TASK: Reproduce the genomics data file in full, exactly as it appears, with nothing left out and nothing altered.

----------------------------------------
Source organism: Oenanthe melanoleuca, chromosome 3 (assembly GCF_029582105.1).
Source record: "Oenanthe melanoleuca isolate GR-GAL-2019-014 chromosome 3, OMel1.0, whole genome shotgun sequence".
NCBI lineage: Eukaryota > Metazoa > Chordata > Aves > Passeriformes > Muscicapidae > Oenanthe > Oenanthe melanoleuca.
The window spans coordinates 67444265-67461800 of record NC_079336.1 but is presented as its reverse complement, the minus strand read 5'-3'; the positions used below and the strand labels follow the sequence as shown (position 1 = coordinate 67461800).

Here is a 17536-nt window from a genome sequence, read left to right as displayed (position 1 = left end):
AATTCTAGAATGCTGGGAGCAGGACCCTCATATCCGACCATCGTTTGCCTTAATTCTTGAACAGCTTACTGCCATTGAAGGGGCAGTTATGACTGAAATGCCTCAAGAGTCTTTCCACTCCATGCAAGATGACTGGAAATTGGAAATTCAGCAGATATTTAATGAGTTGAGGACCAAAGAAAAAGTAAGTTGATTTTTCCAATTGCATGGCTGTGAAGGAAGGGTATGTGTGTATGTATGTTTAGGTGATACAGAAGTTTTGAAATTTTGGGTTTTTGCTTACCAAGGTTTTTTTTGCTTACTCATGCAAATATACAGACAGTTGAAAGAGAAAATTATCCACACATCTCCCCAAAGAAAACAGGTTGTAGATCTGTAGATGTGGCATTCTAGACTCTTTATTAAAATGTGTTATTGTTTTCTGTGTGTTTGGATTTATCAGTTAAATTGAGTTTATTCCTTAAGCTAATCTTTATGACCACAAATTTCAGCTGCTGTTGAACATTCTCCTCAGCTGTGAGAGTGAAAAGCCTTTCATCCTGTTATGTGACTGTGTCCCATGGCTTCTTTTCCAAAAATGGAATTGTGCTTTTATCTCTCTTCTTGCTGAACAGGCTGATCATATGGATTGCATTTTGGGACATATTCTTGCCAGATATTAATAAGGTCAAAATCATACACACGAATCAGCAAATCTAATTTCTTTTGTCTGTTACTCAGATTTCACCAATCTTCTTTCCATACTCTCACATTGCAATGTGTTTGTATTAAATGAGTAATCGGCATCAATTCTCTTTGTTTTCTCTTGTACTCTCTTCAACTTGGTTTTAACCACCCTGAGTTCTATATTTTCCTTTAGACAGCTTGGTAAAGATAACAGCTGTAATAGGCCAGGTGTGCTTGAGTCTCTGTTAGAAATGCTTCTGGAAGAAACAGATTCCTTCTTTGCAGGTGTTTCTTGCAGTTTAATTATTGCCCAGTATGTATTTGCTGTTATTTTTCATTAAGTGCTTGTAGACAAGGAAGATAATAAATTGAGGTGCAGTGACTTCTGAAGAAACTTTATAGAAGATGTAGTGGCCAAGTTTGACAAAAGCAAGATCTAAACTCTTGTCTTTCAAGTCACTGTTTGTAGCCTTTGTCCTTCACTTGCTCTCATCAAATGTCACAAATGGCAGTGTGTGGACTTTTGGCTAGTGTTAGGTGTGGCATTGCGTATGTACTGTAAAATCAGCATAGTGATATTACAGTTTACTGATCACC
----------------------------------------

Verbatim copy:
Source organism: Oenanthe melanoleuca, chromosome 3 (assembly GCF_029582105.1).
Source record: "Oenanthe melanoleuca isolate GR-GAL-2019-014 chromosome 3, OMel1.0, whole genome shotgun sequence".
NCBI lineage: Eukaryota > Metazoa > Chordata > Aves > Passeriformes > Muscicapidae > Oenanthe > Oenanthe melanoleuca.
The window spans coordinates 67444265-67461800 of record NC_079336.1 but is presented as its reverse complement, the minus strand read 5'-3'; the positions used below and the strand labels follow the sequence as shown (position 1 = coordinate 67461800).

Here is a 17536-nt window from a genome sequence, read left to right as displayed (position 1 = left end):
AATTCTAGAATGCTGGGAGCAGGACCCTCATATCCGACCATCGTTTGCCTTAATTCTTGAACAGCTTACTGCCATTGAAGGGGCAGTTATGACTGAAATGCCTCAAGAGTCTTTCCACTCCATGCAAGATGACTGGAAATTGGAAATTCAGCAGATATTTAATGAGTTGAGGACCAAAGAAAAAGTAAGTTGATTTTTCCAATTGCATGGCTGTGAAGGAAGGGTATGTGTGTATGTATGTTTAGGTGATACAGAAGTTTTGAAATTTTGGGTTTTTGCTTACCAAGGTTTTTTTTGCTTACTCATGCAAATATACAGACAGTTGAAAGAGAAAATTATCCACACATCTCCCCAAAGAAAACAGGTTGTAGATCTGTAGATGTGGCATTCTAGACTCTTTATTAAAATGTGTTATTGTTTTCTGTGTGTTTGGATTTATCAGTTAAATTGAGTTTATTCCTTAAGCTAATCTTTATGACCACAAATTTCAGCTGCTGTTGAACATTCTCCTCAGCTGTGAGAGTGAAAAGCCTTTCATCCTGTTATGTGACTGTGTCCCATGGCTTCTTTTCCAAAAATGGAATTGTGCTTTTATCTCTCTTCTTGCTGAACAGGCTGATCATATGGATTGCATTTTGGGACATATTCTTGCCAGATATTAATAAGGTCAAAATCATACACACGAATCAGCAAATCTAATTTCTTTTGTCTGTTACTCAGATTTCACCAATCTTCTTTCCATACTCTCACATTGCAATGTGTTTGTATTAAATGAGTAATCGGCATCAATTCTCTTTGTTTTCTCTTGTACTCTCTTCAACTTGGTTTTAACCACCCTGAGTTCTATATTTTCCTTTAGACAGCTTGGTAAAGATAACAGCTGTAATAGGCCAGGTGTGCTTGAGTCTCTGTTAGAAATGCTTCTGGAAGAAACAGATTCCTTCTTTGCAGGTGTTTCTTGCAGTTTAATTATTGCCCAGTATGTATTTGCTGTTATTTTTCATTAAGTGCTTGTAGACAAGGAAGATAATAAATTGAGGTGCAGTGACTTCTGAAGAAACTTTATAGAAGATGTAGTGGCCAAGTTTGACAAAAGCAAGATCTAAACTCTTGTCTTTCAAGTCACTGTTTGTAGCCTTTGTCCTTCACTTGCTCTCATCAAATGTCACAAATGGCAGTGTGTGGACTTTTGGCTAGTGTTAGGTGTGGCATTGCGTATGTACTGTAAAATCAGCATAGTGATATTACAGTTTACTGATCACC